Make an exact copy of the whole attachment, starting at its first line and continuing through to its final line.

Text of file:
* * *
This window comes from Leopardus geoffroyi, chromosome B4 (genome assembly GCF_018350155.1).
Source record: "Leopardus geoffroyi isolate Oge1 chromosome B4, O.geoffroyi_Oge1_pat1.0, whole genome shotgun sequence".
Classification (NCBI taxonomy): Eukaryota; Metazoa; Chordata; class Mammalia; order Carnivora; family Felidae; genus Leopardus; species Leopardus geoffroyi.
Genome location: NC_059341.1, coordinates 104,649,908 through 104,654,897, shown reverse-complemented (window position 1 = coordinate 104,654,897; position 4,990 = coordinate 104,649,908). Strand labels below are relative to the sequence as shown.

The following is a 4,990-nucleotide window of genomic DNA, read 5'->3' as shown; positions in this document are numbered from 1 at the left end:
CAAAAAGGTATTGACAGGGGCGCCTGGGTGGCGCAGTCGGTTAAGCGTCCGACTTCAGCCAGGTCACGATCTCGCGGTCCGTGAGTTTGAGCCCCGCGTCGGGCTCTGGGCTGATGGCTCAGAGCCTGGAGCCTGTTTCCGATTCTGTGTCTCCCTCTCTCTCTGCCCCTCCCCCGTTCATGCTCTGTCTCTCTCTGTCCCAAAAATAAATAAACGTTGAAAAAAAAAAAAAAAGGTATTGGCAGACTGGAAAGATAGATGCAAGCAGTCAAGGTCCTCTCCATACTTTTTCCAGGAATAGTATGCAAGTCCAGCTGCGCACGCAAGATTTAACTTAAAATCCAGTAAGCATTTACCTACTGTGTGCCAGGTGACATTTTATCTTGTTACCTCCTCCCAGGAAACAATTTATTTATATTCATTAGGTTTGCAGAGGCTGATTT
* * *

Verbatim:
This window comes from Leopardus geoffroyi, chromosome B4 (genome assembly GCF_018350155.1).
Source record: "Leopardus geoffroyi isolate Oge1 chromosome B4, O.geoffroyi_Oge1_pat1.0, whole genome shotgun sequence".
Classification (NCBI taxonomy): Eukaryota; Metazoa; Chordata; class Mammalia; order Carnivora; family Felidae; genus Leopardus; species Leopardus geoffroyi.
Genome location: NC_059341.1, coordinates 104,649,908 through 104,654,897, shown reverse-complemented (window position 1 = coordinate 104,654,897; position 4,990 = coordinate 104,649,908). Strand labels below are relative to the sequence as shown.

The following is a 4,990-nucleotide window of genomic DNA, read 5'->3' as shown; positions in this document are numbered from 1 at the left end:
CAAAAAGGTATTGACAGGGGCGCCTGGGTGGCGCAGTCGGTTAAGCGTCCGACTTCAGCCAGGTCACGATCTCGCGGTCCGTGAGTTTGAGCCCCGCGTCGGGCTCTGGGCTGATGGCTCAGAGCCTGGAGCCTGTTTCCGATTCTGTGTCTCCCTCTCTCTCTGCCCCTCCCCCGTTCATGCTCTGTCTCTCTCTGTCCCAAAAATAAATAAACGTTGAAAAAAAAAAAAAAAGGTATTGGCAGACTGGAAAGATAGATGCAAGCAGTCAAGGTCCTCTCCATACTTTTTCCAGGAATAGTATGCAAGTCCAGCTGCGCACGCAAGATTTAACTTAAAATCCAGTAAGCATTTACCTACTGTGTGCCAGGTGACATTTTATCTTGTTACCTCCTCCCAGGAAACAATTTATTTATATTCATTAGGTTTGCAGAGGCTGATTT